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Home » Young people’s online communication behaviours – positive or negative for wellbeing?

Young people’s online communication behaviours – positive or negative for wellbeing?

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Researchers Emily Lowthian and Rebecca Anthony have won funding from eNurture (UKRI) to conduct research on young people’s online communication behaviours and risks and benefits to their social, physical and mental wellbeing.

The researchers will conduct latent class analysis of young people’s online behaviours using rich datasets from Understanding Society‘s COVID-19 panel surveys. They will examine how different patterns of online communication are associated with mental well-being at that time and longitudinally.

The project will be guided and supported by young people in Patient Public Involvement groups in TRIUMPH (Glasgow) and the Wolfson Centre (Cardiff University). The findings will be used to co-produce a resource for young people about how their online communication behaviours can be positive or negative for well-being.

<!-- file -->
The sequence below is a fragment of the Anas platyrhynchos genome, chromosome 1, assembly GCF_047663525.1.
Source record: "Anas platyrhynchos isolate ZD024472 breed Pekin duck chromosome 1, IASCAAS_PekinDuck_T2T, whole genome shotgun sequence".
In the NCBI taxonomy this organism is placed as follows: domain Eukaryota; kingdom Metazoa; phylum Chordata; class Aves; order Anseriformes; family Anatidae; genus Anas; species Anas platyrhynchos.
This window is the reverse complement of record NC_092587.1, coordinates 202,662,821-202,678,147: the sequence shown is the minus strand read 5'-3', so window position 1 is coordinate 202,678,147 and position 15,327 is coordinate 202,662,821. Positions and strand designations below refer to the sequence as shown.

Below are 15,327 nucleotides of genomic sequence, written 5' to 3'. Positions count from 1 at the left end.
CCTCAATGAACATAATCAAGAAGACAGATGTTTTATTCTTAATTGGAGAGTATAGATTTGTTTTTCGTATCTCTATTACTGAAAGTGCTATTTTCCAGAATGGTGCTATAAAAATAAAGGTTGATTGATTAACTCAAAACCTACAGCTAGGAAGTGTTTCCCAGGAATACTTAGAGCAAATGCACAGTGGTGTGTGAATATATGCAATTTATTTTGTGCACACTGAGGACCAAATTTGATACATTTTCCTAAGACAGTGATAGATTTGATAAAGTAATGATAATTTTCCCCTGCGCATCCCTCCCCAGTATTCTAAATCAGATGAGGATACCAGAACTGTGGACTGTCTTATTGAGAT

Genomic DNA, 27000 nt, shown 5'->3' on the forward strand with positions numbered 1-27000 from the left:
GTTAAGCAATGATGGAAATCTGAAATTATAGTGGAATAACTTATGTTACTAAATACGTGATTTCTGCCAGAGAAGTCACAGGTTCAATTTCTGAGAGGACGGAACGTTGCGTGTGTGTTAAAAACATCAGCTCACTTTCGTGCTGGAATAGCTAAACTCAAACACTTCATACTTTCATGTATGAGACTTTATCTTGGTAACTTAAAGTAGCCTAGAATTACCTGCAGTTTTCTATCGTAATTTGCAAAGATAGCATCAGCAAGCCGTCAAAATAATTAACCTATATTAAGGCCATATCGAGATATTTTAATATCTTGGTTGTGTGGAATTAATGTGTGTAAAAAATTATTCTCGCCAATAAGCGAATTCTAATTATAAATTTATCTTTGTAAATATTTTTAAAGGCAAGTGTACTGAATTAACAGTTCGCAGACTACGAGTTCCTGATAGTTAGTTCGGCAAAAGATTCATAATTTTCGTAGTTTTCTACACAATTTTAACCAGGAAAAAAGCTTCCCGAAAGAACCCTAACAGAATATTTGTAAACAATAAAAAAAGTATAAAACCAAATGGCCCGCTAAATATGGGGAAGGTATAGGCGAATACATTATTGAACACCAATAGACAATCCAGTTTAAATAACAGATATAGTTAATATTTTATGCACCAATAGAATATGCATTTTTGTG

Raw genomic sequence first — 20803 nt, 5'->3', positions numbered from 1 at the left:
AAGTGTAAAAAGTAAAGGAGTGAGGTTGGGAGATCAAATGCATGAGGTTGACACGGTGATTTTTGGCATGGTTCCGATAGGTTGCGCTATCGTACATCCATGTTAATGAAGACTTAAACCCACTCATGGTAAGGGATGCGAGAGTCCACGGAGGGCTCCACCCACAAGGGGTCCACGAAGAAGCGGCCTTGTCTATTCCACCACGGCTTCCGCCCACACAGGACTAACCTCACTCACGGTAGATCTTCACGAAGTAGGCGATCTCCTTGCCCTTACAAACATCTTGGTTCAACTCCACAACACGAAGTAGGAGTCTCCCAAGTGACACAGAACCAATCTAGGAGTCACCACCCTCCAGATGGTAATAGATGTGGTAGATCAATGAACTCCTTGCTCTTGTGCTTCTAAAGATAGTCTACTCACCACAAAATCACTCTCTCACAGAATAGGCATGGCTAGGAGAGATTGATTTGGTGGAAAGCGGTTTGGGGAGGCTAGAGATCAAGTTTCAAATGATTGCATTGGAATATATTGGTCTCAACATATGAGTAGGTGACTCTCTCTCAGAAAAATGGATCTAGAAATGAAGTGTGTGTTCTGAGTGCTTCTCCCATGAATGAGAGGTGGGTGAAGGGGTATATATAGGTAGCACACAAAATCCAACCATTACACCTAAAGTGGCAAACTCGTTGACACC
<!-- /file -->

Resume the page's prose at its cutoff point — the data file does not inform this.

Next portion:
The eNurture Network is a UKRI funded network that fosters new collaborations to promote children and young people’s mental health in a digital world. It brings together academic researchers, professional advisers and partners from public, private and third sector organisations.

Dr Lowthian outlined the plans for the project: ‘We will co-produce a resource for young people about our study, in an accessible, co-produced format – depending on what young people tell us.’

Dr Anthony added: ‘We know that for many young people social media can be positive for their well-being, while for others it can be harmful. This research will examine detailed information about who young people are communicating with, and how they are doing it, and the associations with mental well-being. We hope it will raise awareness of potentially beneficial or harmful patterns of online communication. We are extremely grateful for the funding to allow this work to go ahead.’  

Watch this space for future updates on the project.

Rebecca Anthony is a Research Associate at DECIPHer and Wolfson Centre for Young People’s Mental Health.

Emily Lowthian is a Lecturer at Swansea University in the Department of Education and Childhood Studies. She completed her PhD at DECIPHer in 2021.